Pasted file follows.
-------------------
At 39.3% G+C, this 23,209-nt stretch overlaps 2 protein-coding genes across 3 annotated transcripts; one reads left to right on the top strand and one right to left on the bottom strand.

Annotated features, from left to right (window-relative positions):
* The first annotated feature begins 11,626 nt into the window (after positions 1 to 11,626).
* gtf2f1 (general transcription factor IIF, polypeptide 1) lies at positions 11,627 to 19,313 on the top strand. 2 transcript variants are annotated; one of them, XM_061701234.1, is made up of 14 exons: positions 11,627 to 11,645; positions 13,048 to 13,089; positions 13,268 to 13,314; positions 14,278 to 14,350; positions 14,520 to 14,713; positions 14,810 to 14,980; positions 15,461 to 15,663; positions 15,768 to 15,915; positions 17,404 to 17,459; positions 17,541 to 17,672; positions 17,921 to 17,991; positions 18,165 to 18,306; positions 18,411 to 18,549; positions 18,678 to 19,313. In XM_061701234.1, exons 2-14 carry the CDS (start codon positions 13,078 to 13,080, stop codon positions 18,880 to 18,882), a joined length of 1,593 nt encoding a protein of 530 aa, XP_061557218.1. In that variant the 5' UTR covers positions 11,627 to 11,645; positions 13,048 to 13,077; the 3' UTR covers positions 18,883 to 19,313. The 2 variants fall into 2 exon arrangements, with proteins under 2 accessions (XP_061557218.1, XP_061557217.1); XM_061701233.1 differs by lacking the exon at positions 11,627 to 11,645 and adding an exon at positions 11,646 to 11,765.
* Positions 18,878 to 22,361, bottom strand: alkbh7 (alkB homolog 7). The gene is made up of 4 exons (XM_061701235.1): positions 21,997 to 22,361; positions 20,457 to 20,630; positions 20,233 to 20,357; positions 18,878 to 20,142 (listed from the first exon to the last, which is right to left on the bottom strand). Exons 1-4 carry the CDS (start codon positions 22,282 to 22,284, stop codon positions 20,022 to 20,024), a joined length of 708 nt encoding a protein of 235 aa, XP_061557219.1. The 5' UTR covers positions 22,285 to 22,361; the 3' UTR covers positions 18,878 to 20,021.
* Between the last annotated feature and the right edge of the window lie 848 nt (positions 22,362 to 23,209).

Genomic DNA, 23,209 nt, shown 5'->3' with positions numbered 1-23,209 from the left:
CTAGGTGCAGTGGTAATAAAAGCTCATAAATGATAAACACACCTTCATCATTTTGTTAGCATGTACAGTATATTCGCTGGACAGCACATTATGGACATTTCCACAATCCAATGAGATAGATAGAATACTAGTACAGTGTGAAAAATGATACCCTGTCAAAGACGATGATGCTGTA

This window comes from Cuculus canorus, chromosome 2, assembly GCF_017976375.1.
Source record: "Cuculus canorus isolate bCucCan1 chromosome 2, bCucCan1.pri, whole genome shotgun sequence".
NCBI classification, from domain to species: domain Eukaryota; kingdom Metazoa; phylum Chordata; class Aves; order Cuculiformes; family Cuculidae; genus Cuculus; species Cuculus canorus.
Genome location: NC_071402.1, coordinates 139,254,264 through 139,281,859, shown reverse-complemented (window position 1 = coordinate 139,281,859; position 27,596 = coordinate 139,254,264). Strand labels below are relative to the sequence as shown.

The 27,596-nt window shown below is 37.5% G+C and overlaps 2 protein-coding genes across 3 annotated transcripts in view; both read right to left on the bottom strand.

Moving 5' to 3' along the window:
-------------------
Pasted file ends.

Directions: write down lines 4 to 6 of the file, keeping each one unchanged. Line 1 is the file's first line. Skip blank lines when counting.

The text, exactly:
* gtf2f1 (general transcription factor IIF, polypeptide 1) lies at positions 11,627 to 19,313 on the top strand. 2 transcript variants are annotated; one of them, XM_061701234.1, is made up of 14 exons: positions 11,627 to 11,645; positions 13,048 to 13,089; positions 13,268 to 13,314; positions 14,278 to 14,350; positions 14,520 to 14,713; positions 14,810 to 14,980; positions 15,461 to 15,663; positions 15,768 to 15,915; positions 17,404 to 17,459; positions 17,541 to 17,672; positions 17,921 to 17,991; positions 18,165 to 18,306; positions 18,411 to 18,549; positions 18,678 to 19,313. In XM_061701234.1, exons 2-14 carry the CDS (start codon positions 13,078 to 13,080, stop codon positions 18,880 to 18,882), a joined length of 1,593 nt encoding a protein of 530 aa, XP_061557218.1. In that variant the 5' UTR covers positions 11,627 to 11,645; positions 13,048 to 13,077; the 3' UTR covers positions 18,883 to 19,313. The 2 variants fall into 2 exon arrangements, with proteins under 2 accessions (XP_061557218.1, XP_061557217.1); XM_061701233.1 differs by lacking the exon at positions 11,627 to 11,645 and adding an exon at positions 11,646 to 11,765.
* Positions 18,878 to 22,361, bottom strand: alkbh7 (alkB homolog 7). The gene is made up of 4 exons (XM_061701235.1): positions 21,997 to 22,361; positions 20,457 to 20,630; positions 20,233 to 20,357; positions 18,878 to 20,142 (listed from the first exon to the last, which is right to left on the bottom strand). Exons 1-4 carry the CDS (start codon positions 22,282 to 22,284, stop codon positions 20,022 to 20,024), a joined length of 708 nt encoding a protein of 235 aa, XP_061557219.1. The 5' UTR covers positions 22,285 to 22,361; the 3' UTR covers positions 18,878 to 20,021.
* Between the last annotated feature and the right edge of the window lie 848 nt (positions 22,362 to 23,209).